OWLS June “Vunerable” Post – Wandering Son: When Being Vunerable isn’t an Option
Welcome, weebs, to Animated Observations
It is time once again for another OWLS post. This month’s theme is Vunerable:
In the month of June, we will be discussing what it means to be vulnerable. To some individuals, being vulnerable could be seen as a sign of weakness, but in fact, vulnerability is actually a sign of strength. In this month’s posts, we will explore what it means to be vulnerable and how certain characters in pop culture glamorize vulnerability. When do we show our vulnerability? How do we express vulnerability? Why should we show vulnerability?
Also, since I haven’t done anything for pride month, due to me being on vacation, I figured I would take some time to dedicate a post for that very purpose, which is why the anime I will be talking about for this month is Wandering Son. I know I’ve talked about it before for OWLS, but I think its an important enough show that its worth talking about and sharing again. If you haven’t seen it yet, I would definitely recommend watching it.
With all that done, here is the post:
For almost everyone, there are going to be things that remain hidden behind a certain level of self-consciousness. Some of the things people hide are more innocuous, like an embarrassing habit or a cringe favorite thing. Either way, it is hard for people to talk to others about these things because making themselves vulnerable is often both emotionally and mentally difficult. However, for members of the LGBTQ community, the ability to be vulnerable about their specific situations is much harder due to the history of treatment of that group of people.
More specifically though, transgender people have a harder time due to their being a lot of confusion about what being transgender actually means. Many still have to live in the shadows about their identity, and often times it means that they feel alone.
A good example of this is Wandering Son, an anime that explores the story of two transgender individuals named Shuichi and Yoshino. As it is explained in the show, before the two met, they had no way of talking to others about being transgender and no one to talk to about their experience, because doing so would have likely meant rejection from friends and family. With their friendship, it becomes easier for the two to be more open.
Unfortunately, though, even their journey was not that simple. Despite having Yoshino to talk to, Shuichi still has to deal with his sister, who finds out about Shuichi being transgender, and throughout most of the show is still unwelcoming to his identity. Meanwhile, Yoshino dresses as a guy at school and gets accused of simply doing it for attention. In both of their situations, vulnerability is not something they feel safe enough to show.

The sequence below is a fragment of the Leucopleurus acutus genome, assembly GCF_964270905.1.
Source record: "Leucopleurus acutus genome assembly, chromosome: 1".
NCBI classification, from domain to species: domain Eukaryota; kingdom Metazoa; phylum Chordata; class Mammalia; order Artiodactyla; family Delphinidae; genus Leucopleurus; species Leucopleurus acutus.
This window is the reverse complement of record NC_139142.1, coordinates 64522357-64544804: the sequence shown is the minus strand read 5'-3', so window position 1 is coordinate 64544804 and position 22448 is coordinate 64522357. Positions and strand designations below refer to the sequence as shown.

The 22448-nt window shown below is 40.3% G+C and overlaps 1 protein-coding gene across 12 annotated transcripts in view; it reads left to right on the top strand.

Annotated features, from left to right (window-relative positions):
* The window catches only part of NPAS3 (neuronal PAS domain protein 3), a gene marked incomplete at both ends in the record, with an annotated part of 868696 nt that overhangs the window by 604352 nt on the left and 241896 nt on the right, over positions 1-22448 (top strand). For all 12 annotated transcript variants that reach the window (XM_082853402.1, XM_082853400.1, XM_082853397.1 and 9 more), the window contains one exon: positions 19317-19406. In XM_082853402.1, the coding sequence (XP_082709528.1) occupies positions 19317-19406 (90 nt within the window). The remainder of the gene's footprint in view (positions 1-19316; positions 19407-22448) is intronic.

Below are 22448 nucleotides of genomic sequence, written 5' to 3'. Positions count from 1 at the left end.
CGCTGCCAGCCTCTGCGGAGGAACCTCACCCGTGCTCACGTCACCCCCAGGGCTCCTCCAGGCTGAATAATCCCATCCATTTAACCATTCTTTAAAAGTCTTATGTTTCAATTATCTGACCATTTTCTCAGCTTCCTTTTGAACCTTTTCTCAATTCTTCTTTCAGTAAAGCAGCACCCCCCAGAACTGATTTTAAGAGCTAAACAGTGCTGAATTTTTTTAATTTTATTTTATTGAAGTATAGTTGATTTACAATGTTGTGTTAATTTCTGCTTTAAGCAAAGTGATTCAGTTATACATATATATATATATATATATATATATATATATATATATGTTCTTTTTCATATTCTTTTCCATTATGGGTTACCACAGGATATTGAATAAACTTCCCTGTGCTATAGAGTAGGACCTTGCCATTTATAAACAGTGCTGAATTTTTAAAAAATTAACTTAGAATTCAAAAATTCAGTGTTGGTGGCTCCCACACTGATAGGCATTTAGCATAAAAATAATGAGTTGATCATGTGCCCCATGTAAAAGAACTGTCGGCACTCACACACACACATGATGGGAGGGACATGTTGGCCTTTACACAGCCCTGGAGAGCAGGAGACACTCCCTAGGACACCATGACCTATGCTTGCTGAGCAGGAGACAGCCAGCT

It is also important to remember that the ignorance surrounding transgender issues and the treatment of transgender people in horrible ways has real world consequences. A CDC study from 2016 shows that transgender people are much more likely to have attempted suicide, with as many as 40 percent admitting to doing so. Gay, Lesbian and Bisexual people are also disproportionately likely to have attempted suicide. These numbers mean that many of both transgender people and other members of the LGBTQ community still feel like Shuichi and Yoshino.
Sadly, some of this ignorance and often unintended hate can also be seen and felt in the anime community. The word “trap” has come under fire within the past year or so in many online anime communities for being a somewhat bigoted term that has implications about why someone is transgender, the implication being that specifically trans women only dress as women in order to trick men. Some defend the term by arguing that there is no malicious intent, and that it is only used as a joke, but it is still hard to argue against its influence and meaning, especially considering that there have been hate crimes against transgender people which were justified using this same logic. If the word is recognized by transgender people as a slur, it might just be best to stop using it if it makes them feel marginalized.
What’s important is this: Being vunerable around someone means that you feel safe, and feeling safe in the environment you grow up and live in can be important both to one’s mental development and their adult mental health. If people continue to ignore the urgency of these problems, then many more lives could be in danger.
Thanks for reading friends. Be sure to be there for your friends and family, and help them when they need it. Also, have a good rest of Pride Month.
Check out my writing blog, Solidly Liquid!